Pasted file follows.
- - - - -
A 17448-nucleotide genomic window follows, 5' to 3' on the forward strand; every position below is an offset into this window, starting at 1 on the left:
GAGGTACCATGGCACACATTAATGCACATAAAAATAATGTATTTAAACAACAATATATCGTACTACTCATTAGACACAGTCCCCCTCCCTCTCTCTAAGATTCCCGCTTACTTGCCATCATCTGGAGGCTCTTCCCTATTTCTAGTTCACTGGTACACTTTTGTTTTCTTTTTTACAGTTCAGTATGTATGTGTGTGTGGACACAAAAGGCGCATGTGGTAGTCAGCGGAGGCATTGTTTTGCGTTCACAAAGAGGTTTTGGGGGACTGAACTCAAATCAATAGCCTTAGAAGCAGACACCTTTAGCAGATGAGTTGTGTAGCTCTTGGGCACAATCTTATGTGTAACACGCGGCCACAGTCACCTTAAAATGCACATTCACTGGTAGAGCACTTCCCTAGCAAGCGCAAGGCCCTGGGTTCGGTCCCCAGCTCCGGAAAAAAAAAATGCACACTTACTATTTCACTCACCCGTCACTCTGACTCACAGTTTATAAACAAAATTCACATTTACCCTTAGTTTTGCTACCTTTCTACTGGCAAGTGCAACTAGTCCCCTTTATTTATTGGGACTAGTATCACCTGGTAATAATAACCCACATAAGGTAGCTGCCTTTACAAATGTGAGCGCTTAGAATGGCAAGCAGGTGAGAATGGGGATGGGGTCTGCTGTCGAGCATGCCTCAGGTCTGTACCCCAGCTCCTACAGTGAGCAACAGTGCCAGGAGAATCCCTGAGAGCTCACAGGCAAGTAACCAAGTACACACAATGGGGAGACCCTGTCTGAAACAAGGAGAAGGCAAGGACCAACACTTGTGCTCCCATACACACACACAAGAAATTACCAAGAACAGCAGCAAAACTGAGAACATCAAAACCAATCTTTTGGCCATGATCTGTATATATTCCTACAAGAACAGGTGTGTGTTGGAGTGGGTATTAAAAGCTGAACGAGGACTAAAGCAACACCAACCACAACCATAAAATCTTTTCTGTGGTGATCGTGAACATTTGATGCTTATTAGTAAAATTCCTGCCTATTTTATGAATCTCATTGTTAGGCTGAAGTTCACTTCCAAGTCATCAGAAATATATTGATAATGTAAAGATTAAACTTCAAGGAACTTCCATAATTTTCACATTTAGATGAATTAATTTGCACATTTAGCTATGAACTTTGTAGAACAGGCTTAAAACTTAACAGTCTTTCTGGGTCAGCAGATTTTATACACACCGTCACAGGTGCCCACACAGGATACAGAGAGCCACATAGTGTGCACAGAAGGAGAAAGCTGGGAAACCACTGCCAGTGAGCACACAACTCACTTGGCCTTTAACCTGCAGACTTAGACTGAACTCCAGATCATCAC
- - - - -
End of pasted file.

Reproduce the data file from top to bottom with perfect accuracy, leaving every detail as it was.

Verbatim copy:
A 17448-nucleotide genomic window follows, 5' to 3' on the forward strand; every position below is an offset into this window, starting at 1 on the left:
GAGGTACCATGGCACACATTAATGCACATAAAAATAATGTATTTAAACAACAATATATCGTACTACTCATTAGACACAGTCCCCCTCCCTCTCTCTAAGATTCCCGCTTACTTGCCATCATCTGGAGGCTCTTCCCTATTTCTAGTTCACTGGTACACTTTTGTTTTCTTTTTTACAGTTCAGTATGTATGTGTGTGTGGACACAAAAGGCGCATGTGGTAGTCAGCGGAGGCATTGTTTTGCGTTCACAAAGAGGTTTTGGGGGACTGAACTCAAATCAATAGCCTTAGAAGCAGACACCTTTAGCAGATGAGTTGTGTAGCTCTTGGGCACAATCTTATGTGTAACACGCGGCCACAGTCACCTTAAAATGCACATTCACTGGTAGAGCACTTCCCTAGCAAGCGCAAGGCCCTGGGTTCGGTCCCCAGCTCCGGAAAAAAAAAATGCACACTTACTATTTCACTCACCCGTCACTCTGACTCACAGTTTATAAACAAAATTCACATTTACCCTTAGTTTTGCTACCTTTCTACTGGCAAGTGCAACTAGTCCCCTTTATTTATTGGGACTAGTATCACCTGGTAATAATAACCCACATAAGGTAGCTGCCTTTACAAATGTGAGCGCTTAGAATGGCAAGCAGGTGAGAATGGGGATGGGGTCTGCTGTCGAGCATGCCTCAGGTCTGTACCCCAGCTCCTACAGTGAGCAACAGTGCCAGGAGAATCCCTGAGAGCTCACAGGCAAGTAACCAAGTACACACAATGGGGAGACCCTGTCTGAAACAAGGAGAAGGCAAGGACCAACACTTGTGCTCCCATACACACACACAAGAAATTACCAAGAACAGCAGCAAAACTGAGAACATCAAAACCAATCTTTTGGCCATGATCTGTATATATTCCTACAAGAACAGGTGTGTGTTGGAGTGGGTATTAAAAGCTGAACGAGGACTAAAGCAACACCAACCACAACCATAAAATCTTTTCTGTGGTGATCGTGAACATTTGATGCTTATTAGTAAAATTCCTGCCTATTTTATGAATCTCATTGTTAGGCTGAAGTTCACTTCCAAGTCATCAGAAATATATTGATAATGTAAAGATTAAACTTCAAGGAACTTCCATAATTTTCACATTTAGATGAATTAATTTGCACATTTAGCTATGAACTTTGTAGAACAGGCTTAAAACTTAACAGTCTTTCTGGGTCAGCAGATTTTATACACACCGTCACAGGTGCCCACACAGGATACAGAGAGCCACATAGTGTGCACAGAAGGAGAAAGCTGGGAAACCACTGCCAGTGAGCACACAACTCACTTGGCCTTTAACCTGCAGACTTAGACTGAACTCCAGATCATCAC